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Friday, October 3, 2014

Sweet Potato Scones with Brown Sugar Icing

Since 2008, West Oakland has had the good fortune to have a soul food restaurant feeding the community in more ways than one. Tanya Holland opened Brown Sugar Kitchen to serve breakfast and lunch, to purchase most of what the restaurant uses from local producers, to hire local cooks, and to become a venue that supports local organizations. The food is traditional in concept and contemporary in execution. It’s real soul food made fresh with just a few updates. The recipes are in the new book Brown Sugar Kitchen, and I received a review copy. There’s a forward by Michael Chabon, who happens to be a regular customer, and photos are by Jody Horton of Austin. I was struck by Chabon’s thoughtful definition of soul food: “Soul food is the little joint at the broken heart of America where all the kitchen inheritances ingather, and get tangled like travelers’ yarns, like the paths of exile and homecoming, like strands of DNA.” If I were visiting Oakland, I would happily wait in line to try the Cornmeal Waffles with Apple Cider Syrup, the Creole Shrimp and Grits, or one of those lovely-looking Sticky Buns. And, with the book, I can try them at home without planning a trip. That more contemporary angle on soul food I mentioned shows through in the Roasted Green Beans with Sesame-Seed Dressing which I tried and which disappeared from our plates faster than any other green bean dish to date. Also, the Simply Sauteed Collard Greens, Okra Peperonata, and Green Chile-Harissa Potato Gratin are updated versions of classic dishes. There’s a Caribbean Lobster Roll with Spicy Lime Aioli, a Bourbon and Chili-Glazed Salmon, and Buttermilk Fried Chicken. There are also soups and sandwiches, desserts, and drinks. But, I got distracted in the breakfast chapter when I saw the Sweet Potato Scones with Brown Sugar Icing.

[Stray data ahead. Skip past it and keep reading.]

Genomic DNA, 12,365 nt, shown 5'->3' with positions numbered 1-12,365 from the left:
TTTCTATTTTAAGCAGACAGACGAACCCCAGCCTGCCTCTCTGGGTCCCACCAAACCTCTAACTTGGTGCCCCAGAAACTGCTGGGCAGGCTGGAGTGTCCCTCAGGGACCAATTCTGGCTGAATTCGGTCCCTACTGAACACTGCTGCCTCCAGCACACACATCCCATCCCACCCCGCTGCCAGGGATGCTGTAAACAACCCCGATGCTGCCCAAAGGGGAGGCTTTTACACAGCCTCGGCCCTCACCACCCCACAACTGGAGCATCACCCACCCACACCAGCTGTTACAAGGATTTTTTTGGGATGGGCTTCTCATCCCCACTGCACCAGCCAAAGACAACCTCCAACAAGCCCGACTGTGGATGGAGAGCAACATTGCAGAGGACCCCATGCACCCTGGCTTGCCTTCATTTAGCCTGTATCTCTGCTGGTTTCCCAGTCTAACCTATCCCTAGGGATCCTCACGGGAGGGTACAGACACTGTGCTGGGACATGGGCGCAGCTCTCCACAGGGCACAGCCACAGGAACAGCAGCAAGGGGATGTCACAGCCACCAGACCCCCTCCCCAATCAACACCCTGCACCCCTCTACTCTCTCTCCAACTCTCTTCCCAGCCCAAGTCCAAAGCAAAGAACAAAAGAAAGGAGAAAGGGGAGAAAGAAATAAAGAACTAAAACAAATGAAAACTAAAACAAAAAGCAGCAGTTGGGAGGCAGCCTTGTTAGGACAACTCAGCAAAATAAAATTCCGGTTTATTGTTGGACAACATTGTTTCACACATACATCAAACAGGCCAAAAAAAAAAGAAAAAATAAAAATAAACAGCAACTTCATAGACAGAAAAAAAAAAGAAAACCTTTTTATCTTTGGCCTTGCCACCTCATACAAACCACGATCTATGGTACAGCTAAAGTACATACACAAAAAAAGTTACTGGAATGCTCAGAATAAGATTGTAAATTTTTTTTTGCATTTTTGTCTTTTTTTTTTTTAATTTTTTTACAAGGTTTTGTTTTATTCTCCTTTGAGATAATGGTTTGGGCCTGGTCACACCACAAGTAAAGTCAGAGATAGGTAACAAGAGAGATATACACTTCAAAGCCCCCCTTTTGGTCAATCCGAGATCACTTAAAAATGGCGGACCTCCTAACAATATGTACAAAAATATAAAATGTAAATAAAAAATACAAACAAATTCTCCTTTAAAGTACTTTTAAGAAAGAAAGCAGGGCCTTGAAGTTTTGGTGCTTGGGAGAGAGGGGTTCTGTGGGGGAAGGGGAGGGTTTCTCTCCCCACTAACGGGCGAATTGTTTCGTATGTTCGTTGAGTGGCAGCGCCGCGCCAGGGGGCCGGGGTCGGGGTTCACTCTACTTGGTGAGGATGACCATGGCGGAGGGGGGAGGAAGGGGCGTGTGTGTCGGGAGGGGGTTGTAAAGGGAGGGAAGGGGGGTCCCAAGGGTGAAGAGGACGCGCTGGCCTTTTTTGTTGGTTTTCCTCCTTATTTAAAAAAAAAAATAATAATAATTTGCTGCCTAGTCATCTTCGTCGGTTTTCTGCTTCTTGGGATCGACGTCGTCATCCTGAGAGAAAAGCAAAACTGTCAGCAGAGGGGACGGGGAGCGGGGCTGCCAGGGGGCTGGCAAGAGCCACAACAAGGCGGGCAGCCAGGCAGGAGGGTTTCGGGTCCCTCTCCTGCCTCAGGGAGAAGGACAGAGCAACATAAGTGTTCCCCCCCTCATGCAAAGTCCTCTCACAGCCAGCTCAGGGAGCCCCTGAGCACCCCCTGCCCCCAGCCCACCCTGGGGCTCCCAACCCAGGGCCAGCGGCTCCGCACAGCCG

I expected these scones to be similar to the pumpkin scones I’ve been making for years. For those, I add pumpkin puree to the flour and butter mixture. Here, the sweet potato was diced and sauteed in a little butter and left diced when mixed into the scone dough. The cooked sweet potato does need to be completely cooled in the refrigerator before being added to the dough. The rest of the process was the same as most scone recipes. I tend to always work the butter into the flour by hand rather than using a food processor. And, I used Muscovado sugar for the brown sugar, but those were the only changes I made. Once the butter was worked into the dry ingredients including flour, baking powder, brown sugar, salt, cinnamon, allspice, and nutmeg, currants and the cooled sweet potato were added. Then, cream was added, the dough was kneaded briefly, it was formed into a disk, and it was cut into triangles and baked. The icing was a mix of melted butter, brown sugar, and cream thickened with confectioners’ sugar. 

So, about those pieces of diced sweet potato in the scones? They were delightful. The cooked sweet potato was as tender as the rest of the scone, and the sweet, chewy bits of currants were a lovely added touch. And, the icing on top was a rich, layer of the most delicious butterscotch. I’m sad those scones are gone now, but I can’t wait to try more things from the book. 

Sweet Potato Scones with Brown Sugar Icing 
Recipe reprinted with publisher's permission from Brown Sugar Kitchen.